is located at the bow, measuring yaw and pitch accelerations. wings: one for the T-foil, two for the lateral fins, and two for
The other two are placed at the ship borders, symmetrically the transom flaps. These are high-torque high-speed small R/C
with respect to the ship CG. These two accelerometers are used servos. There are four more servos for the waterjet control, two
to measure roll and heave accelerations. The accelerometers of them govern the water output orientation, for the heading
have a ±2 g range, a bandwidth from 17 to 160 Hz, and a control, and the other two servos are used to revert the water
0.3-mW dc power (3 V, 0.1 mA), and they are temperature output for braking or backward motion. Finally, the speed of
compensated. The output signal from the accelerometers is a the waterjet turbines is controlled with electronic servo units.
PWM digital signal; the frequency of this signal is controlled All servos continuously require PWM digital signals to control
by an external clock or an internal 10-ms-period clock. In our their angular position. This is the main reason for adding
case, it is enough with the 10-ms internal clock. The PWM microcontrollers as nodes of the on-board system, alleviating
signal requires a simple processing to read the measurements the work of the embedded PC. Another function of the mi-
using hardware interruptions. crocontrollers is to simulate the nonlinear dynamics of the
In the case of pitch accelerations near the bow, it can reach hydraulic actuators that are used in real-scale ships.
values near 1/2 g when the ship’s speed is 40 knots and the
height of the waves is about 2.5 m.
In addition to the accelerometers, there are two sensors for E. Radio Link
motion measurements. A Devantech CMPS03 digital compass Along experiments, a set of selected real-time data is sent
is used for yaw rotation measurement, and a stern Hall-effect via a digital radio link to an “external support system” (ESS).
paddlewheel is used to measure surge motion. The characteristics of the digital radio unit are given as follows
[16]: half-duplex 19 200-kb/s digital communications via data
C. Embedded PC packets; automatic transmission error detection and fixing; a
reach of up to 5 km; 50 mW or 17 dBm; serial communication
A low-power miniaturized embedded PC is included to coor- port; a weight of 200 g; and 200 mA dc power.
dinate the on-board system activity, through CANbus messages, The digital radio unit is connected to the CANbus through
and to manage a miniaturized inertial unit. The embedded PC one of the system nodes (based on one CAN-enabled micro-
[12] is based on an Intel-compatible low-power microprocessor controller).
[13], is C+ programmable [14], and has the possibility of It is planned to add a global positioning system via another
on-chip debugging. The embedded PC uses a serial RS232 CANbus node. While doing experiments at CEHIPAR, it is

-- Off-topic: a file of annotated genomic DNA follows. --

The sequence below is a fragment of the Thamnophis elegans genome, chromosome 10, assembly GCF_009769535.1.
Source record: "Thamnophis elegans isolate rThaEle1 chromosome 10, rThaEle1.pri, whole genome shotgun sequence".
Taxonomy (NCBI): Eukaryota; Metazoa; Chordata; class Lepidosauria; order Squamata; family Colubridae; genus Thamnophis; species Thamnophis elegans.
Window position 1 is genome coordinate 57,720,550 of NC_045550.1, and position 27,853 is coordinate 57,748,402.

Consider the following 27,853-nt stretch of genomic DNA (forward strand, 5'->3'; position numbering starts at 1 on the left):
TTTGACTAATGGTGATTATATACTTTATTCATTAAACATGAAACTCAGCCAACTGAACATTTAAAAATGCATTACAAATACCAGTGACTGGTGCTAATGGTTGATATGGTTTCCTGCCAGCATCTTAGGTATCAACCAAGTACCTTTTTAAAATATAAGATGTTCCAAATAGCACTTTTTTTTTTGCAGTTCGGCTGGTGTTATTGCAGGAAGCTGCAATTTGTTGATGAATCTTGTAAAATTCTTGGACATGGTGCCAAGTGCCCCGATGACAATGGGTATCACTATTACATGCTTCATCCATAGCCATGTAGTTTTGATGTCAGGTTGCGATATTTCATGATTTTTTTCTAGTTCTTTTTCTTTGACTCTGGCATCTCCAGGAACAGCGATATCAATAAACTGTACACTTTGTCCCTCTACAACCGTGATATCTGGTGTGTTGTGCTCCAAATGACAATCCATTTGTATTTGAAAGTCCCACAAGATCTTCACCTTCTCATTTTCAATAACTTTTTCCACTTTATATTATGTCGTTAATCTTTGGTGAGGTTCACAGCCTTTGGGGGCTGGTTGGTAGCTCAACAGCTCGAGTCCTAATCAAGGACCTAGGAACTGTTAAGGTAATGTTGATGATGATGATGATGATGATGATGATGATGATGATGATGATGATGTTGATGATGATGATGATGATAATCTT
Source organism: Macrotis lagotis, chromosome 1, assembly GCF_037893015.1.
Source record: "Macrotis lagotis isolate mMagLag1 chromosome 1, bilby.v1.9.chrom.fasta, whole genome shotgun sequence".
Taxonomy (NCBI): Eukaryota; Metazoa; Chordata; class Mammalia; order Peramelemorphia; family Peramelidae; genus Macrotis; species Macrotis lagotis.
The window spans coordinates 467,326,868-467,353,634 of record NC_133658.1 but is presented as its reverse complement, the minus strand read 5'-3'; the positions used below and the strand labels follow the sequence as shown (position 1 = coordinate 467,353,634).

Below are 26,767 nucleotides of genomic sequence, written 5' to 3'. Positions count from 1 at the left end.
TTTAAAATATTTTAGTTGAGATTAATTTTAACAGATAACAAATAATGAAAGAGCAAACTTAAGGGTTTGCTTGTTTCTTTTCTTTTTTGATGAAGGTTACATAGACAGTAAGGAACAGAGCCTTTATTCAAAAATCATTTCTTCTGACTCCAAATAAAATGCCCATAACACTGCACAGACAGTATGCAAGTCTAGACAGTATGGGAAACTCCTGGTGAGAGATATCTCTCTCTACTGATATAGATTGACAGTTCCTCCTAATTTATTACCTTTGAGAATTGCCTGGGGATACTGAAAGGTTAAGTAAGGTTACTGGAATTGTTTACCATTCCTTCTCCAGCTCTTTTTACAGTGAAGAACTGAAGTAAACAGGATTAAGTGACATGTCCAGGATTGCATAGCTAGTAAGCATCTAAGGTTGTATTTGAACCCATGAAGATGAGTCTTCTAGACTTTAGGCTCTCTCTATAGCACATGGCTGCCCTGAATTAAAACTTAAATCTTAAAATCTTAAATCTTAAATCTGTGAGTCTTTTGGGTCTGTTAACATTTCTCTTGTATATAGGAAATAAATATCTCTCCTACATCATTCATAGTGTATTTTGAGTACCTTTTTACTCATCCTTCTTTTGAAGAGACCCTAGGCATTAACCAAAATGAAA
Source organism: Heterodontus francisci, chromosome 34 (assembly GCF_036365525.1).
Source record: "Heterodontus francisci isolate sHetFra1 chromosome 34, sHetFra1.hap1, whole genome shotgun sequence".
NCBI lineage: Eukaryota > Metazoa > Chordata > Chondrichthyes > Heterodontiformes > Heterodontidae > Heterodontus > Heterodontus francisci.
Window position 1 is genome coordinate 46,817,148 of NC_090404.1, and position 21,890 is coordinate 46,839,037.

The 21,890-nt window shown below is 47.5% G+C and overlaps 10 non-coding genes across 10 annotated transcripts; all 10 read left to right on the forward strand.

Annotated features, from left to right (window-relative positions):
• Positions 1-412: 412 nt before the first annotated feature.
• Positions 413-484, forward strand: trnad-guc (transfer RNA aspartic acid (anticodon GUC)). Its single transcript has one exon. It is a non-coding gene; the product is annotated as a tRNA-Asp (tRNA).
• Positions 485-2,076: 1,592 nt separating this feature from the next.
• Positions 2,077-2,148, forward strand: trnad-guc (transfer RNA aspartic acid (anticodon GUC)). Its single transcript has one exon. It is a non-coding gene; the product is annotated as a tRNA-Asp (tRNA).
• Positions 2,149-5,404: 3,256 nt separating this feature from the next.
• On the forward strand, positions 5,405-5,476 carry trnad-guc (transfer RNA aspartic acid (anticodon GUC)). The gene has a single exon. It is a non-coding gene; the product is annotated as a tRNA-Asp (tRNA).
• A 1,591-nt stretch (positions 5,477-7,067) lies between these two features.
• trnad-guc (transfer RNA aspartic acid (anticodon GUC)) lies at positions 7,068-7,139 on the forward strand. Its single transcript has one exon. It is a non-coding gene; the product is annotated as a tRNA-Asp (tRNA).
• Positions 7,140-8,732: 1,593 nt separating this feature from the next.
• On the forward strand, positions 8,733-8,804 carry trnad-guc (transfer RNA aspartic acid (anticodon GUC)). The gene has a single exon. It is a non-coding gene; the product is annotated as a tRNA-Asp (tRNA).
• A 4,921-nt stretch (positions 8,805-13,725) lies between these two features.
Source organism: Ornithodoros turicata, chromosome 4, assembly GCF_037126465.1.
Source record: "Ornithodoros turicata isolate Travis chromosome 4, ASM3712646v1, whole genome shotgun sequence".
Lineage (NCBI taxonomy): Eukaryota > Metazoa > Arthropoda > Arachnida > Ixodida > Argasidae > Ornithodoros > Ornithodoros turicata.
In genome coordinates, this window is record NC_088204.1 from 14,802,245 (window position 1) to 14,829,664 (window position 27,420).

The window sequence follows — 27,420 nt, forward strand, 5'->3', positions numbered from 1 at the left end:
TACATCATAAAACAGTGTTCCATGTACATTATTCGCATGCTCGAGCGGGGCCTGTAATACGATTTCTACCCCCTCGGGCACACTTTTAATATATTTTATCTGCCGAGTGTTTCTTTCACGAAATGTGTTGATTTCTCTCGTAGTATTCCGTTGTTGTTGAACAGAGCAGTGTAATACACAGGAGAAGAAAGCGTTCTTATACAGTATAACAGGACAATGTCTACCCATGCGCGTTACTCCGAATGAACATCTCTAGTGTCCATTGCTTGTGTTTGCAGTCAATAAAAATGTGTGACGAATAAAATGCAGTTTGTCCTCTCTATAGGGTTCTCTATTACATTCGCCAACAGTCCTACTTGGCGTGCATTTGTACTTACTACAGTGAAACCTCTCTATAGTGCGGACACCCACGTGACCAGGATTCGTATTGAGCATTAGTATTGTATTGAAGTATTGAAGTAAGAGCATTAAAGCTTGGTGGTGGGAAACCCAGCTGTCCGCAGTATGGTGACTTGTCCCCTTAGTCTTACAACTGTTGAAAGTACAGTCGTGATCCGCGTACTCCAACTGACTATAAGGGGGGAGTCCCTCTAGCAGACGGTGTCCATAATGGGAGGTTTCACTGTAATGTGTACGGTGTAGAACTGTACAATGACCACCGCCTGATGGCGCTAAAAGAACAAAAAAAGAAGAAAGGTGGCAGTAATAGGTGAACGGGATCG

channel to communicate with the CANbus through a system of no use because of the metallic roof. However, it will be
node. Furthermore, the embedded PC communicates with the interesting in future open-air experiments.
miniaturized inertial unit via a second serial RS232 channel.
The inertial unit is an Xsens MTx-B with a bandwidth of 50 Hz
for rate of turn, 30 Hz for accelerations, and 10 Hz for magnetic IV. S YSTEM O PERATION
field.
A. PC Operation
A data-storage card, similar to a CompactFlash used in digi-
tal cameras, is included in the embedded PC. All experimental The PC imposes on the system a periodic cycle. This cycle
data are recorded into this card with a specific storage system comprises two 15-ms time windows. Fig. 5 shows the time
that is fault tolerant. distribution of PC operations along the cycle.
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4 IEEE TRANSACTIONS ON INSTRUMENTATION AND MEASUREMENT

magnetic flux sensor with a range of ±750 mG, a bandwidth


of 10 Hz, and a noise of 4.5 rms.
After experimental testing, it was noticed that the gyroscope
provides good high-frequency information about ship rotations,
having some bias at low frequencies. By simple high-pass
filtering (HPF), the high-frequency components of pitch, roll,
and yaw are obtained. The low-frequency components of roll
and pitch are obtained from low-pass filtering (LPF) of the
accelerometers (as inclinometers). Yaw low frequency is ob-
tained from the magnetic flux sensor, taking into account the
instantaneous roll and pitch of the inertial unit itself. Fig. 7
shows a block diagram of the data processing designed for
using the inertial unit in the scaled ship case.
The LPF and HPF digital filters that have been designed are
complementary (their transfer functions add to one). This way,
Fig. 6. (Dotted curve) Product Q of (continuous curve) the CANbus band- low and high frequencies provided by the filters can be directly
width and (dashed curve) the sampling period as functions of ship length.
added to recover the complete motion information. The discrete
transfer functions of the filters are the following:
At the beginning of the first time window, the PC prepares the
CompactFlash for data recording and queries the inertial unit 0.05z
for data. Then, the PC sends position references to the actuators LPF(z) = (1)
z − 0.95
and to the radio link, and receives data from sensors. The
z−1
second time window begins by taking data from the inertial unit HPF(z) = 1 − LP F (z) = . (2)